OneShot 2.0 brings live sharpening, photo editor and grids to your Windows Phone 8 camera; becomes a must-have app

Windows Phone 8 currently doesn’t suffer from a lack of high quality photography apps, but that doesn’t mean all are created equal. OneShot, which we’ve covered in the past, was one of the first indie apps to make use of Nokia’s new imaging SDK and today it received a major update.

Version 2.0 is now live in the Store and as the new milestone marker implies, there’s a lot of new features here to report. While OneShot’s earlier claim to fame was “live filters”, the new version tosses in many new tweaks and useful tools that has made it a highly recommended purchase.

OneShot version 2.0

  • Fully featured photo editor that allows to edit effects of existing photos and to undo effects of photos that have been taken by OneShot
  • You can now edit every photo in OneShot in order to apply OneShot effects of photos that you have already taken
  • Photos hub integration
  • OneShot extends the built-in photo viewer experience by offering a "Open in OneShot" function that allows to change effects even after a photo has been taken
  • Zoom now fully supported using pinch-to-zoom gesture or the slider in the sidebar
  • Sharpen/Blur in real-time was added to the sidebar
  • New grids: golden ratio, 4x golden spiral, 1:1 grid
  • Display of a photo's exif data in the photo viewer, also the app name the photo was captured by
  • Double tap to reset: This allows you to reset single options in the sidebar by double tapping on them
  • New favorite button
  • Minor changes and bug fixes

That’s a whole lot to unpack, so let’s break the main features down for you.

The biggest new feature is the ability to now use OneShot for editing your images. Before, the app was very much like Oggl where you had to use it and a specific filter only at the moment you were taking the photo. Now, you can open any photo and by using the Windows Phone Edit button, you can send your image to OneShot for post processing. The editor has all of the same “live” features as the Lens app, so you can snap now and change things up later.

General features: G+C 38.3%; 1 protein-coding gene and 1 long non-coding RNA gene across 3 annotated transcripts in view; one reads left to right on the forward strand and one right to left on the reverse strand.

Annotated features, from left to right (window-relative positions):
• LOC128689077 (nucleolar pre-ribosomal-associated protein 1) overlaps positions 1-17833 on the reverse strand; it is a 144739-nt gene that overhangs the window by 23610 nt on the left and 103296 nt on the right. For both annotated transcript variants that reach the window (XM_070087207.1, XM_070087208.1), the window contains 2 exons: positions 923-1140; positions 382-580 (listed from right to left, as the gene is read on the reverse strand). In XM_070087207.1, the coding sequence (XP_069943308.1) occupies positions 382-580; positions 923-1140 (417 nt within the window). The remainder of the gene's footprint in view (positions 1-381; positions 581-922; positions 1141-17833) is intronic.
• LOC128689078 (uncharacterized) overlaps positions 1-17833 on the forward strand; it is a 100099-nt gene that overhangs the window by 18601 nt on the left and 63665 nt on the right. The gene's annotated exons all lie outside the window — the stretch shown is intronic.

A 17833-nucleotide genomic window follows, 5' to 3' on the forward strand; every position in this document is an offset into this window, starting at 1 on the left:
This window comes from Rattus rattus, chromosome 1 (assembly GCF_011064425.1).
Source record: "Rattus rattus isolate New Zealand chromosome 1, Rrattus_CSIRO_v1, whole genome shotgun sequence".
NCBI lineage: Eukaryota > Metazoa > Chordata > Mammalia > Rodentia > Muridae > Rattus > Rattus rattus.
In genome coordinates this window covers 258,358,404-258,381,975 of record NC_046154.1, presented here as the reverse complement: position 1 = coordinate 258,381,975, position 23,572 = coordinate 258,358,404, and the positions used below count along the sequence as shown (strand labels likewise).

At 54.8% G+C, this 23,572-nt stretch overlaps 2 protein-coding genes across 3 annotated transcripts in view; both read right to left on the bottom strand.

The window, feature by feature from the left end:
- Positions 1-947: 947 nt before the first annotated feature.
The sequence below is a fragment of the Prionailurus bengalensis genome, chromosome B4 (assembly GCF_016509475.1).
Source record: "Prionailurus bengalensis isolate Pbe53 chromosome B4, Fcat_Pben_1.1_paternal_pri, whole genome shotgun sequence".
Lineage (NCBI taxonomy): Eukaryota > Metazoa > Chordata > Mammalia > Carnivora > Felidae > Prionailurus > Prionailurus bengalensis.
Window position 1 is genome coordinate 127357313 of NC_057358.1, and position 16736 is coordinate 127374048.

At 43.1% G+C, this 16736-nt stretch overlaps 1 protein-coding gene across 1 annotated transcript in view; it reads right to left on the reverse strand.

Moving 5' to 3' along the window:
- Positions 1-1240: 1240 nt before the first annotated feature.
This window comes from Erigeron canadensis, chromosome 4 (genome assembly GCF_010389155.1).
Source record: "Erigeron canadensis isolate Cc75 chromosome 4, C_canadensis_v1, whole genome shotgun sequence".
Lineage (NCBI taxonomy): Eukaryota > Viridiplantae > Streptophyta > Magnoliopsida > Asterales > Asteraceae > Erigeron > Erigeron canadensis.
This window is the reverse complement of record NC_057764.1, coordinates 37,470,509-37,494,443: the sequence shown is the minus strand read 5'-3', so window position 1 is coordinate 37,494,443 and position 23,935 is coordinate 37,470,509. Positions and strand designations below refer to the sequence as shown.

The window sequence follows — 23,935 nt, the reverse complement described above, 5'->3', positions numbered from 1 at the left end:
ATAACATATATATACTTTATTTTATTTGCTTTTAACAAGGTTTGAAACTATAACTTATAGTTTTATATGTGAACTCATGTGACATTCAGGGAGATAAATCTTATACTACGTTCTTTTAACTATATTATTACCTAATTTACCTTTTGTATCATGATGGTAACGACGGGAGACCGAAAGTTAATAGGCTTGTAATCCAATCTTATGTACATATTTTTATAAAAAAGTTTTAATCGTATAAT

Speaking of the Lens/live camera view, you can now pinch to zoom to get a closer look before you snap the photo. You can also add grids, including square (great for Instagram photos) and golden ratio, to help frame things. When combined with the steady-cam detection, you should be able to nail that perfect photo.

OneShot for Windows Phone 8

The sharpen/blur tool is a first of its kind that we’re aware of. In essence, you can increase the sharpness of the camera live. For those of you who have complained about pictures being soft, you now have your answer. It works quite well and while we feel setting it to “3” is a bit much, knocking it up to “1” for sharpness does improve photo quality significantly. Of course with all sharpening you get a bit of noise too, so be careful.

The take away...

Before, OneShot was a fantastic live-filter camera app. It was one of the few where you can see exactly what your photo will look like before you take the picture. While we enjoyed it, not everyone felt they needed that and they were happy with post-processing. But version 2.0 of OneShot brings so much to the table that if you take a lot of photos, you should reconsider.

The live camera features now, including sharpening, zoom and grids, adds a lot of incentive for photo buffs. The added editor feature basically doubles the value of this app since you now have a two-in-one tool at your disposal.

Agree or disagree with us? Let us know in comments.

Head to the Windows Phone Store to here pick up OneShot version 2.0; $1.99 with a free trial. Windows Phone 8 Only including 512MB devices

Daniel Rubino

Daniel Rubino is the Editor-in-chief of Windows Central. He is also the head reviewer, podcast co-host, and analyst. He has been covering Microsoft since 2007, when this site was called WMExperts (and later Windows Phone Central). His interests include Windows, laptops, next-gen computing, and watches. He has been reviewing laptops since 2015 and is particularly fond of 2-in-1 convertibles, ARM processors, new form factors, and thin-and-light PCs. Before all this tech stuff, he worked on a Ph.D. in linguistics, watched people sleep (for medical purposes!), and ran the projectors at movie theaters because it was fun.